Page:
The Cincinnati native put together a two-goal masterclass as he bookended the scoring eruption that the Hoosiers had as the first goal was a low strike similar to Bacharach’s in the first half and the second being the game-winner that was mentioned earlier.
“I’ve never scored two goals in a game so I’m happy,” Goumballe said after the breakout performance.
There has been no secret of the talent that Goumballe possesses as he has had time at striker, wing and even right back against Kentucky this season. However, the ability to hold a home at striker and be dominant has shown new phases for the Hoosiers in recent play.
“He started to find his form around this time last year and was a huge reason for our run to the College Cup,” Yeagley said.
With Goumballe’s success and Bacharach’s emergence in the midfield there has been new life in the Hoosiers offense.
“We have the best offense in the nation,” junior winger Sam Sarver said after Indiana defeated Depaul 2-0 on Aug. 29, well before the current state of the team came to be.
Are there potential defensive concerns?
With all of the positive outlook from the offense in the recent play for Indiana, it has drastically overshadowed the backline, which for the majority of the season was pitching shutouts left and right. In the past few matches, however, there have started to be more growing pains than expected from the experienced core.
To the defense (no pun intended) of the backline, there have only been two matches this season where teams have scored multiple goals with the first being the 2-1 defeat to Michigan State. With that being said, allowing three goals in a match has to raise some sort of eyebrow even barring the 4-3 victory.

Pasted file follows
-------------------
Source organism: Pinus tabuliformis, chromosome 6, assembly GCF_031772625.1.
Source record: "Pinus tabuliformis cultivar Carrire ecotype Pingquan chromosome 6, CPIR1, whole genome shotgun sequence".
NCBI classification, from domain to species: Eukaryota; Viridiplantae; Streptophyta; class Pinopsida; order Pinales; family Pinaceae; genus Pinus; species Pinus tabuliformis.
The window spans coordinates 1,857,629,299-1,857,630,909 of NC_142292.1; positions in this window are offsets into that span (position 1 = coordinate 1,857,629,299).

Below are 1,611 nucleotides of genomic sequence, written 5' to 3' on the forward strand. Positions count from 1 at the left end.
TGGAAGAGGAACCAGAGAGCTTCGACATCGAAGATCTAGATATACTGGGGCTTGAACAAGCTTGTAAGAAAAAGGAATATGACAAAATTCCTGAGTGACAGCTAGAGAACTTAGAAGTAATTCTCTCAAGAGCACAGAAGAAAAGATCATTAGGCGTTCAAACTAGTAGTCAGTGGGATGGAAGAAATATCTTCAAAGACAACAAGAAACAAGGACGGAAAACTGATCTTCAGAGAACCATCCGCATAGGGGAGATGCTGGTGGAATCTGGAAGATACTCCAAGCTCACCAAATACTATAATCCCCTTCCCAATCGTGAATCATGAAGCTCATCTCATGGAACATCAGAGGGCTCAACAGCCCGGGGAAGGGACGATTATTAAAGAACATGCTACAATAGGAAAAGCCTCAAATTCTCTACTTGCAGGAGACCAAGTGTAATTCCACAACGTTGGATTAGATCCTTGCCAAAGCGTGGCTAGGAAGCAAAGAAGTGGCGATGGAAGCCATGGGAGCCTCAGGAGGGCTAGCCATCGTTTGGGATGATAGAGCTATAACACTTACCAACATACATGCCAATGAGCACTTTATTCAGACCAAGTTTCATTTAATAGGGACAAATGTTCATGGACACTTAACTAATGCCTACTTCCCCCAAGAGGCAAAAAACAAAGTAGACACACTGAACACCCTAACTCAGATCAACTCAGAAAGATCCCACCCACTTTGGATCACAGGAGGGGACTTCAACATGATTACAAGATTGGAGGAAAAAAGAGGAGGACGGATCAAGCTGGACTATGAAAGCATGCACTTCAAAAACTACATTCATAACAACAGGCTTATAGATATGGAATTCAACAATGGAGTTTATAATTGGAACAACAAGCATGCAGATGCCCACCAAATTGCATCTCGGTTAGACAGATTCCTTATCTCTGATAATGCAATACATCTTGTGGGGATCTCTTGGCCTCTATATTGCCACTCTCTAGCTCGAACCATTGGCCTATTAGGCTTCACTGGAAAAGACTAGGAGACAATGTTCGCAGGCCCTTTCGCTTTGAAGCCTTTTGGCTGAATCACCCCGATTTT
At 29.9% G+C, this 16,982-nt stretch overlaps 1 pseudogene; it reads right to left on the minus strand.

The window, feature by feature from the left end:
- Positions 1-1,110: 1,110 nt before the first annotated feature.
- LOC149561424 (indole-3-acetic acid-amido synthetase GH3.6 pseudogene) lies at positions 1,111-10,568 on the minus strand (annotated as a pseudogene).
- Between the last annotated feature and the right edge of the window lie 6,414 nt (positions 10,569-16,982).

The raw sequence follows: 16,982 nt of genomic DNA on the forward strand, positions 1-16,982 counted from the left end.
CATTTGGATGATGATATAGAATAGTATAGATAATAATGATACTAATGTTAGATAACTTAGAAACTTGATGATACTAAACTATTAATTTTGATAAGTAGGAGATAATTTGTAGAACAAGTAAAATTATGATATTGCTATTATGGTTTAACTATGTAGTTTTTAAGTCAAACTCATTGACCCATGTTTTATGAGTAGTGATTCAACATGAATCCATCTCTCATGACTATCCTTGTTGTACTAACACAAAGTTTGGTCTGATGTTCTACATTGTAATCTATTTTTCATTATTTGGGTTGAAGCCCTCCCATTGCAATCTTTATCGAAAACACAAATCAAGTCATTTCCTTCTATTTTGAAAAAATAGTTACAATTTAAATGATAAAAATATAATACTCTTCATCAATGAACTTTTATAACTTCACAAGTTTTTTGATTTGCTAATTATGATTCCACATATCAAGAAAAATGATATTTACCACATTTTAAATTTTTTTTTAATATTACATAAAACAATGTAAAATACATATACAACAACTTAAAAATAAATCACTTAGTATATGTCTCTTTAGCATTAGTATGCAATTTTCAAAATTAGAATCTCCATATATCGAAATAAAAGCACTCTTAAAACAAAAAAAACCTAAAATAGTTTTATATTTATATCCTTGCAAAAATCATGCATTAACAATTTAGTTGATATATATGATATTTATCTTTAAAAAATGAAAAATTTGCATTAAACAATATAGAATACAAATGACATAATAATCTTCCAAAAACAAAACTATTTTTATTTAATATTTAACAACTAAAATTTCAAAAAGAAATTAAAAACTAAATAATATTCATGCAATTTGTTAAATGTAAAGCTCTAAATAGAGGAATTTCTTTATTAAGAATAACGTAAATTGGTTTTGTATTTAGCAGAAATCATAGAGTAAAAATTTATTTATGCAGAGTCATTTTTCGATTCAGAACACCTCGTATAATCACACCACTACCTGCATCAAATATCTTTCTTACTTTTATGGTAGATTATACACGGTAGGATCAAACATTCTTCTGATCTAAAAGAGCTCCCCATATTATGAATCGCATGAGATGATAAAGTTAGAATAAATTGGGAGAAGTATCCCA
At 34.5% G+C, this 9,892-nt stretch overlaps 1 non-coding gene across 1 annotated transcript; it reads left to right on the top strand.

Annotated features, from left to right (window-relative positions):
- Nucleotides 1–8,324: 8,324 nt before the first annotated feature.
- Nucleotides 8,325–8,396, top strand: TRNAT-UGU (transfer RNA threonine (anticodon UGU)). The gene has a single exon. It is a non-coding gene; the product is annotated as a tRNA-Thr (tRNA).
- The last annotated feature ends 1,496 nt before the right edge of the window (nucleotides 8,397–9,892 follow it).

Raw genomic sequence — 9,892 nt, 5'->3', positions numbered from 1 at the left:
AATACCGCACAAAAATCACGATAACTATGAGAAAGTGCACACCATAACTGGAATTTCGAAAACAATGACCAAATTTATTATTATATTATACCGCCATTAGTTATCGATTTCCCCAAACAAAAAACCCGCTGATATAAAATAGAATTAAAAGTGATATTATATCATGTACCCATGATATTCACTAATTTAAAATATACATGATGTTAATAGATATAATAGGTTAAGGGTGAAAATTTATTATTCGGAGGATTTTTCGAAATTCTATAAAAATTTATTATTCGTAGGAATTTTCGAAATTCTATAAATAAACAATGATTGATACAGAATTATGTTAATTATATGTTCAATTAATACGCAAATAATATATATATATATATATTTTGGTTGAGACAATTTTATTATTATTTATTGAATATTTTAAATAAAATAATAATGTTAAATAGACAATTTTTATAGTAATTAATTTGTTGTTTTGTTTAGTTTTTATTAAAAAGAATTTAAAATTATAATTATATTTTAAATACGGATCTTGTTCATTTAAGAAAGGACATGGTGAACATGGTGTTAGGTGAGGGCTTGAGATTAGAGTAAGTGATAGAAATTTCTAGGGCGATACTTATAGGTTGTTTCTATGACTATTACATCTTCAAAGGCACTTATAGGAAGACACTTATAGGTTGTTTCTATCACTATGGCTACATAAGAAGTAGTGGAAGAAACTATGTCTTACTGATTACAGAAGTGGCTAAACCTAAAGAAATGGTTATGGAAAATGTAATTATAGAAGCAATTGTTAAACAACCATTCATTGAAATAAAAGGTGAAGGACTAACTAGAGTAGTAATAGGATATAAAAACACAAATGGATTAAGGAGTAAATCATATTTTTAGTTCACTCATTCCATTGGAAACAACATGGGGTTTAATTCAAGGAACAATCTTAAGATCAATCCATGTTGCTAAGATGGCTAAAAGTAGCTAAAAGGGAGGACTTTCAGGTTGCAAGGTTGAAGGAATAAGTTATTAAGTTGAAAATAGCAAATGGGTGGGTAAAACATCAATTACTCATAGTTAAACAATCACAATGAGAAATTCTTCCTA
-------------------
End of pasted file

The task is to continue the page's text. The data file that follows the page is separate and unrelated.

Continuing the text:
“In the midfield I don’t think our guys tracked well…and obviously that needs to be addressed,” Yeagley said.
The best example of the tracking comes from the Wolverines’ first goal which was a lightning-fast attack that junior Jason Bucknor had just 67 seconds after the Hoosiers opened up the scoring play.
The Wolverines’ second goal came off a penalty kick that needed an almost three-minute review to figure out where the spot of the foul was.
Michigan’s final goal of the game was a brilliant flick header by Riley Ferch to retie the match at 3-3 with only 18 minutes remaining.
“I don’t think we defended poorly,” Yeagley said. “The boxscore can be misleading when you concede three goals…we did make some interesting decisions however and have to address that.”
For a defense that had only allowed 12 goals in the first 18 matches, there were definitely miscues here and there that led to the most goals being scored on JT Harms in any match this season.
What was probably the most entertaining game of the season brought some epic moments with Bucknor receiving two yellow cards and being sent from the game, Goumballe’s explosion of goals and the exciting crowd that the Hoosier Army brought.
Overall the excitement saw some good moments in which the offense was able to produce, whether it was powerful shots from Goumballe and Bacharach, or the sniffer goal that Tommy Miahlic was able to get at the end of the first half.
The team goal remains the same, as looking one game ahead has been talked about ever since the postseason started. That next one is the Big Ten Championship (Indiana's seventh in a row) against Penn State at noon on Sunday.